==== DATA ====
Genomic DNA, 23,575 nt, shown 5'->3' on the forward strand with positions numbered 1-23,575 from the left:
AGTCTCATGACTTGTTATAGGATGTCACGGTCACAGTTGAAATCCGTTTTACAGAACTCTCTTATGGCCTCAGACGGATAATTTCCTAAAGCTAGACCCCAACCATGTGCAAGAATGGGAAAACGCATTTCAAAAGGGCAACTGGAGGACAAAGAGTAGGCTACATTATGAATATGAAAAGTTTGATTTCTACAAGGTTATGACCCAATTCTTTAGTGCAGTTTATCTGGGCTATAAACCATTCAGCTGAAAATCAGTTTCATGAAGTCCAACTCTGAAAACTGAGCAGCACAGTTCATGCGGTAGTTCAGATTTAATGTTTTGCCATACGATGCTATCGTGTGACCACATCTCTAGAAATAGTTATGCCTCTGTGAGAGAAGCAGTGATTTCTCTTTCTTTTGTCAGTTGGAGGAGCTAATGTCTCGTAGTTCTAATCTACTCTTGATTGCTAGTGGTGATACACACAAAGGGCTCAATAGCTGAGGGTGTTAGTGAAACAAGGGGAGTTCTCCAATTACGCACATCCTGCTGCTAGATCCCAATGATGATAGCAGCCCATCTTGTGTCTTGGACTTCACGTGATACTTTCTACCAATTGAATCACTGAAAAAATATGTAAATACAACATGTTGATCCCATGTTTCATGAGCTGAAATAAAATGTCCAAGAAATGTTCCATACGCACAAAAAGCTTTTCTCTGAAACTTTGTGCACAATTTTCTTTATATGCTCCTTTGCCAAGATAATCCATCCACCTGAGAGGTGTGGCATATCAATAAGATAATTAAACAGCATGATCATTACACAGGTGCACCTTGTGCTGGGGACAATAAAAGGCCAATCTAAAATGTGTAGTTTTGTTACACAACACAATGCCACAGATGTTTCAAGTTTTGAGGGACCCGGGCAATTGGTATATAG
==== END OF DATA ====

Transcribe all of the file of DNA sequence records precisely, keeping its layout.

Genomic DNA, 23,575 nt, shown 5'->3' on the forward strand with positions numbered 1-23,575 from the left:
AGTCTCATGACTTGTTATAGGATGTCACGGTCACAGTTGAAATCCGTTTTACAGAACTCTCTTATGGCCTCAGACGGATAATTTCCTAAAGCTAGACCCCAACCATGTGCAAGAATGGGAAAACGCATTTCAAAAGGGCAACTGGAGGACAAAGAGTAGGCTACATTATGAATATGAAAAGTTTGATTTCTACAAGGTTATGACCCAATTCTTTAGTGCAGTTTATCTGGGCTATAAACCATTCAGCTGAAAATCAGTTTCATGAAGTCCAACTCTGAAAACTGAGCAGCACAGTTCATGCGGTAGTTCAGATTTAATGTTTTGCCATACGATGCTATCGTGTGACCACATCTCTAGAAATAGTTATGCCTCTGTGAGAGAAGCAGTGATTTCTCTTTCTTTTGTCAGTTGGAGGAGCTAATGTCTCGTAGTTCTAATCTACTCTTGATTGCTAGTGGTGATACACACAAAGGGCTCAATAGCTGAGGGTGTTAGTGAAACAAGGGGAGTTCTCCAATTACGCACATCCTGCTGCTAGATCCCAATGATGATAGCAGCCCATCTTGTGTCTTGGACTTCACGTGATACTTTCTACCAATTGAATCACTGAAAAAATATGTAAATACAACATGTTGATCCCATGTTTCATGAGCTGAAATAAAATGTCCAAGAAATGTTCCATACGCACAAAAAGCTTTTCTCTGAAACTTTGTGCACAATTTTCTTTATATGCTCCTTTGCCAAGATAATCCATCCACCTGAGAGGTGTGGCATATCAATAAGATAATTAAACAGCATGATCATTACACAGGTGCACCTTGTGCTGGGGACAATAAAAGGCCAATCTAAAATGTGTAGTTTTGTTACACAACACAATGCCACAGATGTTTCAAGTTTTGAGGGACCCGGGCAATTGGTATATAG